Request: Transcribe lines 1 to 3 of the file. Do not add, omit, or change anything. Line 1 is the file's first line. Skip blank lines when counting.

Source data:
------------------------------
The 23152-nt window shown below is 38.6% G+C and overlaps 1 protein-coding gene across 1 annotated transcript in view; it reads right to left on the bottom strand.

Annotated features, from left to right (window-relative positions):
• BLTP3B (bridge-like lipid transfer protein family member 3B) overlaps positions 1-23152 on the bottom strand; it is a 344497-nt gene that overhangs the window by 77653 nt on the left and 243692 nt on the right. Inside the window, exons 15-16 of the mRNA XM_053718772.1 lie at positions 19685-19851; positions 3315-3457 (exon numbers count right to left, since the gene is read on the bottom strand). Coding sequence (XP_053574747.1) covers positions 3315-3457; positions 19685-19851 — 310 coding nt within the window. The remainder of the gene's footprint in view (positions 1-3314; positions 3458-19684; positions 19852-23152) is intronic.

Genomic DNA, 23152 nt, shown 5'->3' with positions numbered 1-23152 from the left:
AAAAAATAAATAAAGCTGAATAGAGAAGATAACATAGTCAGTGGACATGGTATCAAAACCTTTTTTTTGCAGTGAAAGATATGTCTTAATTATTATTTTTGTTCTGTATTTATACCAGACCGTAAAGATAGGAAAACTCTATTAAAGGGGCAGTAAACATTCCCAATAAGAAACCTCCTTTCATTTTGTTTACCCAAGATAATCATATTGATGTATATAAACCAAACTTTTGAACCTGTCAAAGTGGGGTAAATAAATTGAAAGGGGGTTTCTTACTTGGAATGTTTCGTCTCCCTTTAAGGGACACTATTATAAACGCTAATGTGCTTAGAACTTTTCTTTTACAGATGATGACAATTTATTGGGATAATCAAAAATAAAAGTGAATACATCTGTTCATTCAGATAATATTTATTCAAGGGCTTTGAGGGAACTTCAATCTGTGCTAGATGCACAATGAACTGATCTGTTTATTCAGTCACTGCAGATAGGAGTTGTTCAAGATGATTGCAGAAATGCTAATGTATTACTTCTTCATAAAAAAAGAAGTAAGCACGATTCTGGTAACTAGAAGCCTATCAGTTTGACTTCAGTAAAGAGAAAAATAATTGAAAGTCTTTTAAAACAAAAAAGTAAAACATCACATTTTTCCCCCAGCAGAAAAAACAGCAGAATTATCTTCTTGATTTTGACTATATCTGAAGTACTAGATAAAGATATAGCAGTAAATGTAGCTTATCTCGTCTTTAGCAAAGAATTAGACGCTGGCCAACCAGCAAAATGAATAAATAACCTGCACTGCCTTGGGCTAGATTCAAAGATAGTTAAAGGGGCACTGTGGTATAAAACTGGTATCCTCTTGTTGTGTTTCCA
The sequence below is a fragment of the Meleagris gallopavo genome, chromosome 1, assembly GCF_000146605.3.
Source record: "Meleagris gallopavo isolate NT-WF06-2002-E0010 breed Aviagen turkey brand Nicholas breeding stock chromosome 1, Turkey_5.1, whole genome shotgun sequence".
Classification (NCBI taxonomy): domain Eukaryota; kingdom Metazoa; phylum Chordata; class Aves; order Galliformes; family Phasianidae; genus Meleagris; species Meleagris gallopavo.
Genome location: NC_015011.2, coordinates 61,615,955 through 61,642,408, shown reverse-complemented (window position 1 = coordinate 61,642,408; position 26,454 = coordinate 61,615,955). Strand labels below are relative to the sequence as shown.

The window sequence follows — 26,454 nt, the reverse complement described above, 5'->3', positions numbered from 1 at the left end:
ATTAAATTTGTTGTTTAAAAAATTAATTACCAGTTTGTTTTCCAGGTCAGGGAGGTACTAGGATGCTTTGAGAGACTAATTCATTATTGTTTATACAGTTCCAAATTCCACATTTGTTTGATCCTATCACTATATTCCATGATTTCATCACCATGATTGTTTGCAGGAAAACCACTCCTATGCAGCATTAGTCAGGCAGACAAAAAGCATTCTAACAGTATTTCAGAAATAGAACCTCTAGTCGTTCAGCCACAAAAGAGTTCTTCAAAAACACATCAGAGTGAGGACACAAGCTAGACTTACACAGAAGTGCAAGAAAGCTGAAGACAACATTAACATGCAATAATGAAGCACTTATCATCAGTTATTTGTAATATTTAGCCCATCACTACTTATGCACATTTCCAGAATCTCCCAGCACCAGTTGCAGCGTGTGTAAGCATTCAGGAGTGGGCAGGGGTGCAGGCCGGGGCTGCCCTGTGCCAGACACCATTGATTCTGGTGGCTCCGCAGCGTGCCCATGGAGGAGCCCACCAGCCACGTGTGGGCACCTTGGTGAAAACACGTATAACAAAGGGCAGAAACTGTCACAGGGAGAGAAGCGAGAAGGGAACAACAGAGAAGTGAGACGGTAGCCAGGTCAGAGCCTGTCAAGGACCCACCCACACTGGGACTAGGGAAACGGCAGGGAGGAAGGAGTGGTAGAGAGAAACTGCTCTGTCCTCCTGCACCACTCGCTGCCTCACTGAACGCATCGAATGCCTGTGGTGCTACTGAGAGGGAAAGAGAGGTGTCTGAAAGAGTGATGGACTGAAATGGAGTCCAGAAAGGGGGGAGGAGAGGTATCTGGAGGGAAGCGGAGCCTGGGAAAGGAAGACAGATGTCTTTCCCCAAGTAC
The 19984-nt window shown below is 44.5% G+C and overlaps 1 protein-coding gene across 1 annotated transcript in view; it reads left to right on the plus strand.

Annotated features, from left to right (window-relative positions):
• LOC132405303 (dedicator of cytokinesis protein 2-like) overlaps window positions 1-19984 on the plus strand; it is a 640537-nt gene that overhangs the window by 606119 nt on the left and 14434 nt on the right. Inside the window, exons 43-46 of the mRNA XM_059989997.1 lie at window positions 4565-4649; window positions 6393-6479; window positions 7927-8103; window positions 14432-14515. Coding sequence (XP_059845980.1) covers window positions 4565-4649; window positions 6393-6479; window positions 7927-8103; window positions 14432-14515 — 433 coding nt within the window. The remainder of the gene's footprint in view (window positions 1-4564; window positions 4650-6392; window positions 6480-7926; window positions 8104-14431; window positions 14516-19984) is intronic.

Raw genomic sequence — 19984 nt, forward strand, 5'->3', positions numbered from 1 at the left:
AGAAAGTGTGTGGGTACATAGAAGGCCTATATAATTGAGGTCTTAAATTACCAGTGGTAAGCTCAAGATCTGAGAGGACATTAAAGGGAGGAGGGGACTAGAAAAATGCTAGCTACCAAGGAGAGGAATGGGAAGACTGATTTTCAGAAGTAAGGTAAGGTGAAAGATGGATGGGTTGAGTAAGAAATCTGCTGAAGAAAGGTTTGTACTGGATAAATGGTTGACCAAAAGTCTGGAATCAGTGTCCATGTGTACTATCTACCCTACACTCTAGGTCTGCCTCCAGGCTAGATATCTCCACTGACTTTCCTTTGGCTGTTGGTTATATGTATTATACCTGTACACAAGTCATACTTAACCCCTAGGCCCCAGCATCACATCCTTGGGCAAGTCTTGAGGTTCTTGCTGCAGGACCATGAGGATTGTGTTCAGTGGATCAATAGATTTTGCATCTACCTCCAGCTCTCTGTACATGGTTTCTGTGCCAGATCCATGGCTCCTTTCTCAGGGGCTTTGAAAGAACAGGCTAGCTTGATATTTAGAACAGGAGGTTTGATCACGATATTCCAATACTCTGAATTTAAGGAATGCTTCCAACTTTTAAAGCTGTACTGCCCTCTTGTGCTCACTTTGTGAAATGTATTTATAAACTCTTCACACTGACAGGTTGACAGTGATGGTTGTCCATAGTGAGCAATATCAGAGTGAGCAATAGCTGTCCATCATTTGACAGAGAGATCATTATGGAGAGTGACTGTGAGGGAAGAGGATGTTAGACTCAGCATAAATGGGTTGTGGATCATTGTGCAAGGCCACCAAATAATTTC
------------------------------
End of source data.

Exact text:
The 23152-nt window shown below is 38.6% G+C and overlaps 1 protein-coding gene across 1 annotated transcript in view; it reads right to left on the bottom strand.

Annotated features, from left to right (window-relative positions):
• BLTP3B (bridge-like lipid transfer protein family member 3B) overlaps positions 1-23152 on the bottom strand; it is a 344497-nt gene that overhangs the window by 77653 nt on the left and 243692 nt on the right. Inside the window, exons 15-16 of the mRNA XM_053718772.1 lie at positions 19685-19851; positions 3315-3457 (exon numbers count right to left, since the gene is read on the bottom strand). Coding sequence (XP_053574747.1) covers positions 3315-3457; positions 19685-19851 — 310 coding nt within the window. The remainder of the gene's footprint in view (positions 1-3314; positions 3458-19684; positions 19852-23152) is intronic.